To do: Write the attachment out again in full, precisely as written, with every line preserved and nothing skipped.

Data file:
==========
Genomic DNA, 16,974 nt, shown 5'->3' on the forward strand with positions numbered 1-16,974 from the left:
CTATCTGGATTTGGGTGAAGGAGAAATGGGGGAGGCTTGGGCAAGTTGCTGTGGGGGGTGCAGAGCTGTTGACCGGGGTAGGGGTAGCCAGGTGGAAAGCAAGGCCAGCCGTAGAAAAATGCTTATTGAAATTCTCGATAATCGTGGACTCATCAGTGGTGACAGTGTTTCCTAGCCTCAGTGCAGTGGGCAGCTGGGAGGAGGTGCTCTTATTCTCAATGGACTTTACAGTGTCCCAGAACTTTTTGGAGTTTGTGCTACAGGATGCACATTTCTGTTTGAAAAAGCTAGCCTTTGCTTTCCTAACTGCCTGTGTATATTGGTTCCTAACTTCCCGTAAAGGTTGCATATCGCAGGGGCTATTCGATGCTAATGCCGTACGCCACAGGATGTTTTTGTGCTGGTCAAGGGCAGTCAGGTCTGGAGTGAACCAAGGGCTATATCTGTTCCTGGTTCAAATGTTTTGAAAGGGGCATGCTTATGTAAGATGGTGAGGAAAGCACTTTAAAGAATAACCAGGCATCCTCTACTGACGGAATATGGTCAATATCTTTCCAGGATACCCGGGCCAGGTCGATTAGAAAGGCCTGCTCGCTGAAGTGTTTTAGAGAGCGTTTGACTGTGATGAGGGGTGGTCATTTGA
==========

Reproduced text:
Genomic DNA, 16,974 nt, shown 5'->3' on the forward strand with positions numbered 1-16,974 from the left:
CTATCTGGATTTGGGTGAAGGAGAAATGGGGGAGGCTTGGGCAAGTTGCTGTGGGGGGTGCAGAGCTGTTGACCGGGGTAGGGGTAGCCAGGTGGAAAGCAAGGCCAGCCGTAGAAAAATGCTTATTGAAATTCTCGATAATCGTGGACTCATCAGTGGTGACAGTGTTTCCTAGCCTCAGTGCAGTGGGCAGCTGGGAGGAGGTGCTCTTATTCTCAATGGACTTTACAGTGTCCCAGAACTTTTTGGAGTTTGTGCTACAGGATGCACATTTCTGTTTGAAAAAGCTAGCCTTTGCTTTCCTAACTGCCTGTGTATATTGGTTCCTAACTTCCCGTAAAGGTTGCATATCGCAGGGGCTATTCGATGCTAATGCCGTACGCCACAGGATGTTTTTGTGCTGGTCAAGGGCAGTCAGGTCTGGAGTGAACCAAGGGCTATATCTGTTCCTGGTTCAAATGTTTTGAAAGGGGCATGCTTATGTAAGATGGTGAGGAAAGCACTTTAAAGAATAACCAGGCATCCTCTACTGACGGAATATGGTCAATATCTTTCCAGGATACCCGGGCCAGGTCGATTAGAAAGGCCTGCTCGCTGAAGTGTTTTAGAGAGCGTTTGACTGTGATGAGGGGTGGTCATTTGA